Eleven of the studies compared continuing care with minimal or no continuing care. In terms of each study's main substance use outcome measures, seven of the 11 found a clear That is, not counterbalanced by a negative finding on another primary measure of substance use. and statistically significant advantage for continuing care. In contrast, of the nine studies which compared different types of continuing care, just three found a clear That is, not counterbalanced by a contrary finding on another primary measure of substance use. and statistically significant advantage for one type of care over another. When there were differences, they were large enough to be of clinical significance, but there was considerable variability in how well patients responded, and room for improvements in participation rates and effectiveness. In most studies, about a third of patients had very good Such as sustained attendance in continuing care and high abstinence rates during follow-up. outcomes, another third had mixed outcomes, and a final third did poorly. Such as little or no continuing care participation and low rates of abstinence. Even among studies with significant effects favouring continuing care (or one type of continuing care), patients still varied in how well they responded to the more effective intervention.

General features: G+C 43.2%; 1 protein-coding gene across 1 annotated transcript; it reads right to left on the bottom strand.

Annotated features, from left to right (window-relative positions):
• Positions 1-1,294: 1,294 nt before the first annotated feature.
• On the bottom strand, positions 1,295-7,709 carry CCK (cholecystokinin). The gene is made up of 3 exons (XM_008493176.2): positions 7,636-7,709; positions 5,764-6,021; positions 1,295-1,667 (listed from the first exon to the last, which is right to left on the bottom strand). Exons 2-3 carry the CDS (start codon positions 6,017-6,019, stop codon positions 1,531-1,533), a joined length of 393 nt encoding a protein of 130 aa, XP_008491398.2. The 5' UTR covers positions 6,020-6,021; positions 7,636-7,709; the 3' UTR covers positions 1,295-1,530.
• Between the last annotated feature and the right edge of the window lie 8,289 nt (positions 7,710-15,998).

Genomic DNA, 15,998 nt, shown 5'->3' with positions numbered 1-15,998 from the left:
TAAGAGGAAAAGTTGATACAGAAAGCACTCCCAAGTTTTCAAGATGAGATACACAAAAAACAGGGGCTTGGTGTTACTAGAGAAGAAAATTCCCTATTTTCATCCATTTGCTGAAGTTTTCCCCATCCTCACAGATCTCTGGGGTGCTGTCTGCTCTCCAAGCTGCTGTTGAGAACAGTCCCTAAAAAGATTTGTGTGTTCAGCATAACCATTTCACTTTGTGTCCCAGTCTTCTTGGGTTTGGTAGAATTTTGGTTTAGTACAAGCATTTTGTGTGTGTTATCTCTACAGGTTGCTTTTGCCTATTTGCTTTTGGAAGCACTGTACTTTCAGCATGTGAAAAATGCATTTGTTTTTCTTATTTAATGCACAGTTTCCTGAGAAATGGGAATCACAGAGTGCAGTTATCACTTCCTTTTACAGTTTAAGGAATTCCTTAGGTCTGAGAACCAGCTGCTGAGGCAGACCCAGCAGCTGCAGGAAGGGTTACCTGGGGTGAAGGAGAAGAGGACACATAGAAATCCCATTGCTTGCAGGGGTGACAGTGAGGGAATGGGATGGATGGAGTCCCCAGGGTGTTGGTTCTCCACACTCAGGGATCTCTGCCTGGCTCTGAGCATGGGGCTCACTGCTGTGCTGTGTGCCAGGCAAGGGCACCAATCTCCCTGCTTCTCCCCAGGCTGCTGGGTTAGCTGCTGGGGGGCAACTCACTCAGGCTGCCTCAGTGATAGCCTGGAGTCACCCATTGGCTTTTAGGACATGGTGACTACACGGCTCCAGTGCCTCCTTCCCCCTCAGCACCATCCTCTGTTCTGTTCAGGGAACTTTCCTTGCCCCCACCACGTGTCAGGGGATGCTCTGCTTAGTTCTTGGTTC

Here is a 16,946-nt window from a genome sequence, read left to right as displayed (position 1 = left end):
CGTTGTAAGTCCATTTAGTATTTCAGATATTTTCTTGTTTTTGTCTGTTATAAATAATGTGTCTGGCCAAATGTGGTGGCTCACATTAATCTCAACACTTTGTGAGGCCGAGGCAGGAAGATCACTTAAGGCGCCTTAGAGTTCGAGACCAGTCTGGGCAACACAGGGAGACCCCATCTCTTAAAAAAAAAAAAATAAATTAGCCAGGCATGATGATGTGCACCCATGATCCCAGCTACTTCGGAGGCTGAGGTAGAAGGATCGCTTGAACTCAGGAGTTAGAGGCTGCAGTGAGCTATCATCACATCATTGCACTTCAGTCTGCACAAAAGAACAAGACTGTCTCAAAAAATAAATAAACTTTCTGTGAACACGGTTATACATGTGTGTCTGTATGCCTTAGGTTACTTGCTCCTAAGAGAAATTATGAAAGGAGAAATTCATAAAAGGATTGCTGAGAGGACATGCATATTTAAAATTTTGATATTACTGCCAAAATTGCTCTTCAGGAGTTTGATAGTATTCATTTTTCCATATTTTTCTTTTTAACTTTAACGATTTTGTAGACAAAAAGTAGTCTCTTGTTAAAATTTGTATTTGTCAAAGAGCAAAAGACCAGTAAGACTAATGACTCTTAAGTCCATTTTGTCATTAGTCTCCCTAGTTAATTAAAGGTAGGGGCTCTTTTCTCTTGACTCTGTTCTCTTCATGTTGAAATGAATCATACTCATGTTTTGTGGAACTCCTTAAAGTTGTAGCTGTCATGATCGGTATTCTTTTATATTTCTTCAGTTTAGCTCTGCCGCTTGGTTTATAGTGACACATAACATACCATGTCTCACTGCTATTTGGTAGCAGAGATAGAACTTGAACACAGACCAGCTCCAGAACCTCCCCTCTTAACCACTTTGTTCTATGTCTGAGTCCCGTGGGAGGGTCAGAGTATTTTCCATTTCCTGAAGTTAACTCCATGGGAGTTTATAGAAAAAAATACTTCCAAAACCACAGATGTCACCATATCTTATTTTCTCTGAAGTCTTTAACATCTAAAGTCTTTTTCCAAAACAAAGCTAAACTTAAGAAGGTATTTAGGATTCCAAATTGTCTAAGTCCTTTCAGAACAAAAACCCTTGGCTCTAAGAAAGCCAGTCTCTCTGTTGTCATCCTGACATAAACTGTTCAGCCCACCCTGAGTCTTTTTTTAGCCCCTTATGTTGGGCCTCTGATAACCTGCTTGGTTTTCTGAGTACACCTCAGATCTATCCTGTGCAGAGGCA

Provided the interventions are capable of keeping patients engaged, longer durations of continuing care seem more consistently beneficial. All three studies offering at least 12 months recorded significant beneficial effects, four of nine when the duration was between three and 12 months, but just three of eight with shorter durations. However, randomised studies directly comparing different durations of the same intervention are needed to confirm this possibility. Also, the longer interventions all involved 'taking the treatment to the patient' rather than relying on them visiting a clinic. Other interventions featuring very active efforts to locate patients, to bring treatment to them, or to make it very easy and convenient to access (eg, over the phone), have also been effective. Finally, several studies show that that engagement and retention in continuing care can be increased with relatively low-cost, low-effort tactics which can be widely incorporated in virtually any continuing care protocol (1 2 3).